In our continuing quest to understand industrial wireless, here’s the next bite. We already talked about the three industrial wireless bands and what they’re used for. Now, we’ll look at wireless antenna.
The antenna’s primary purpose is to focus or direct the signal that it is sending or receiving. The antenna strength, called gain, (measured in decibels) concentrates the transmitter or radio signal in a given direction, and reduces it in unwanted directions. The higher the antenna’s decibel value, the more focused the signal.
I’ve found that the word gain sometimes confuses people: they think gain refers to an antenna ADDING power to a radio. That’s actually what an amplifier does. Antenna gain is about concentrating or dispersing radio frequency energy and directing it where it needs to go. By packing that available energy into various patterns, as the different antenna types do, a radio signal can be spread out to a broad field or concentrated into a small tight pattern to go a farther distance.
Just like the three industrial wireless RF bands, there are three main types of antennas. And while lots of people have tried to explain them, with technical charts and inkblot-style diagrams, this simple description really hit home to me:
- Omni-directional antennas radiate their signal in all directions, like a floor lamp radiates light equally around itself.
- Semi-directional antennas radiate in a specific direction across a large area, like a spotlight shining on stage.
- Highly-directional antennas focus their signal on a very specific target, like a laser pointer focusing on a specific portion of a photo.
So, let’s take it a step further.
Omni-directional antennas: The ones that come in the box
Omni-directional antennas (Omni, for short) radiate RF signal in all directions (360°). This antenna type usually has the lowest gain. The small rubber dipole antenna, sometimes called a rubber duck, is the default antenna of most devices, and usually included in the kit price of a wireless transmitter or radio. Indoor installations typically use low-gain omni-directional antennas with gain of about 2.14 dBi.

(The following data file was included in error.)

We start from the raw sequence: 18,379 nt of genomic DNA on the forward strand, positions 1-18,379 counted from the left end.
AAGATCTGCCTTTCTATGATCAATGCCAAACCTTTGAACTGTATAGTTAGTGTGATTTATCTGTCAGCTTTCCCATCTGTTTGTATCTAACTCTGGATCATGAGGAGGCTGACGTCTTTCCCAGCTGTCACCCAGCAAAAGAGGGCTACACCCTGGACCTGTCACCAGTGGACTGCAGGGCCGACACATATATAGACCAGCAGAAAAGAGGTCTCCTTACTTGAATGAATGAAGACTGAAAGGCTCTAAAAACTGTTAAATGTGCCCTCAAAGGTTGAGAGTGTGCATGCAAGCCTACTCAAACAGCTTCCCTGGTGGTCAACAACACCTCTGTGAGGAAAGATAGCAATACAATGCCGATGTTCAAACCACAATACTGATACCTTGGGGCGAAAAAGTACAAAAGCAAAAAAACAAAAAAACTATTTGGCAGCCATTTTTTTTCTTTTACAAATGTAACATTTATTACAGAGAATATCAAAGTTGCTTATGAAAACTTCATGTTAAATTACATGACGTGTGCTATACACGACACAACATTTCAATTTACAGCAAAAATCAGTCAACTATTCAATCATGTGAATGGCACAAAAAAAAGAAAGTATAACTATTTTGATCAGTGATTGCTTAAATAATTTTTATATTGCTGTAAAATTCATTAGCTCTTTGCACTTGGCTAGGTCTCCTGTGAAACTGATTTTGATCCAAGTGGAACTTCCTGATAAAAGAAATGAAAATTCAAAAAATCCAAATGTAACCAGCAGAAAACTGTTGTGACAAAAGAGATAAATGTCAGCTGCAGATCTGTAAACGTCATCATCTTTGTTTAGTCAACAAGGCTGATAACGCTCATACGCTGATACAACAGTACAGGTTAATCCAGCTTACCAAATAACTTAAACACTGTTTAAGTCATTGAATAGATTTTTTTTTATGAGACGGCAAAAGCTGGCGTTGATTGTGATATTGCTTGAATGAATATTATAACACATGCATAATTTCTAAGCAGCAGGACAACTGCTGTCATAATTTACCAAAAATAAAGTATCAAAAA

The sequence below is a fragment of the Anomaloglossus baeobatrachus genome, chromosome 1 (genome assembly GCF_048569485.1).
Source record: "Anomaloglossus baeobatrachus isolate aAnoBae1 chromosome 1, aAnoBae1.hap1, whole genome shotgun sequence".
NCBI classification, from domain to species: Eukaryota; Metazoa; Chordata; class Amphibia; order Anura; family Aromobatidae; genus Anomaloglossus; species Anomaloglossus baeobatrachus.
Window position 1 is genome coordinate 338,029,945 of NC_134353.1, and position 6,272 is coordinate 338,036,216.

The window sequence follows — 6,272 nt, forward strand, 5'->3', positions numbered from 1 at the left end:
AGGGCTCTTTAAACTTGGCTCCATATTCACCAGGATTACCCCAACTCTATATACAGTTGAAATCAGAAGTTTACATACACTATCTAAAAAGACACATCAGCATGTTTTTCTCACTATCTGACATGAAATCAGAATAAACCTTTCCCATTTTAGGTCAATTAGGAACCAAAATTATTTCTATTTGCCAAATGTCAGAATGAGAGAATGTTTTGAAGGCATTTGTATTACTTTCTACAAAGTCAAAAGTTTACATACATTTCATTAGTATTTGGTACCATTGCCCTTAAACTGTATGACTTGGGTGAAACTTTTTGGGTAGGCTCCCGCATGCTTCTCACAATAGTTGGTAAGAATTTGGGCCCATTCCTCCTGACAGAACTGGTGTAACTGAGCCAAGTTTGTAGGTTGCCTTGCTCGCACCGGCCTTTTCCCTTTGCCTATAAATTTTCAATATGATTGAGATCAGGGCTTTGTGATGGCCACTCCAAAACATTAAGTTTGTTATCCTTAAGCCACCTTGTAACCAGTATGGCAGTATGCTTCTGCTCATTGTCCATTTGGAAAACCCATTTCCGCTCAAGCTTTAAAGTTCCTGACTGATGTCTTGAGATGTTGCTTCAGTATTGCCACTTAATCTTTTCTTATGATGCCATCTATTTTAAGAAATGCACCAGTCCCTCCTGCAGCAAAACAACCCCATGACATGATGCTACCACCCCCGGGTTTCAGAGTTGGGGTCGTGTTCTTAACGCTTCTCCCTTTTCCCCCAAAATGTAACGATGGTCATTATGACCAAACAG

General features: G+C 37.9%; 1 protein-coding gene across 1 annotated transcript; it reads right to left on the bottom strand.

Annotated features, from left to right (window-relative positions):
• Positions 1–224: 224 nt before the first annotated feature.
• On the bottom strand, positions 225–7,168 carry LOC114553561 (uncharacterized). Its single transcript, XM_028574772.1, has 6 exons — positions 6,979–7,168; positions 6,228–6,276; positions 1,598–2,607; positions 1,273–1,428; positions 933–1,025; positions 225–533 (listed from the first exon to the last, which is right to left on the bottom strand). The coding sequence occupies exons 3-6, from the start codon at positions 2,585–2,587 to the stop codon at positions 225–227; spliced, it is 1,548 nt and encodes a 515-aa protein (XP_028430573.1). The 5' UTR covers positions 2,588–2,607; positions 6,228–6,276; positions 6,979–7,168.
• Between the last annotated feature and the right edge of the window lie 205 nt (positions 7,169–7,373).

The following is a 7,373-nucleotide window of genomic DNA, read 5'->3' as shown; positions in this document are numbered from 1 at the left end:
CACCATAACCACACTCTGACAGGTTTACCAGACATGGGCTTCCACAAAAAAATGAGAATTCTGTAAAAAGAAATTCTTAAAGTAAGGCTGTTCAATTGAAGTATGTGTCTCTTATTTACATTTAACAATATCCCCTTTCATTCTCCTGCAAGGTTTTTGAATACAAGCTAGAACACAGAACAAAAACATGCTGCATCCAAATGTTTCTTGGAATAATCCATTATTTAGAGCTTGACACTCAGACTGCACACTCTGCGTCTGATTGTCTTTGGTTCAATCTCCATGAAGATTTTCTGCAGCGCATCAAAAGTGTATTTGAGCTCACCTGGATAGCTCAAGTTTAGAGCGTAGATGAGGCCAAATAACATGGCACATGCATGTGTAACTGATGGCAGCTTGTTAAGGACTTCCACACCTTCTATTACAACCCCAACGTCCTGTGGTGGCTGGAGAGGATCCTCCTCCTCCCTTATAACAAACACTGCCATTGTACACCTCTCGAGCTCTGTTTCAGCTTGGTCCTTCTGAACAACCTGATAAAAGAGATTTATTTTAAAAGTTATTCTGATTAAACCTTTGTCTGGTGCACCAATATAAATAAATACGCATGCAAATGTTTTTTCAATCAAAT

Omni-directional antennas are typically used in point-to-multipoint environments. The omni-directional antenna is connected to a device (like an access point, gateway, or base station) placed at the center of a group of client devices (field transmitters), and provides a central communications point to the surrounding clients. High-gain omni-directional antennas can also be used outdoors to connect multiple buildings together in a point-to-multipoint configuration. A central building would have an omni-directional antenna on its roof, usually a 3-foot or 6-foot fiberglass pole, and the surrounding buildings would have directional antennas aimed at the central building.
Typical Gain from Omni-Directional Antennas: 3 – 15 dBi
Semi-directional antennas direct an RF signal in a specific direction, typically in short- to medium-distance communications, up to about two miles. Instead of sending and receiving signals from all directions, they focus their strength in one direction, and are blind to the other. If, for example, your semi-directional antenna is facing East, it will not see or receive the signals coming from west of it. Because it’s more focused than the omni antenna, it can be used to increase signal distance.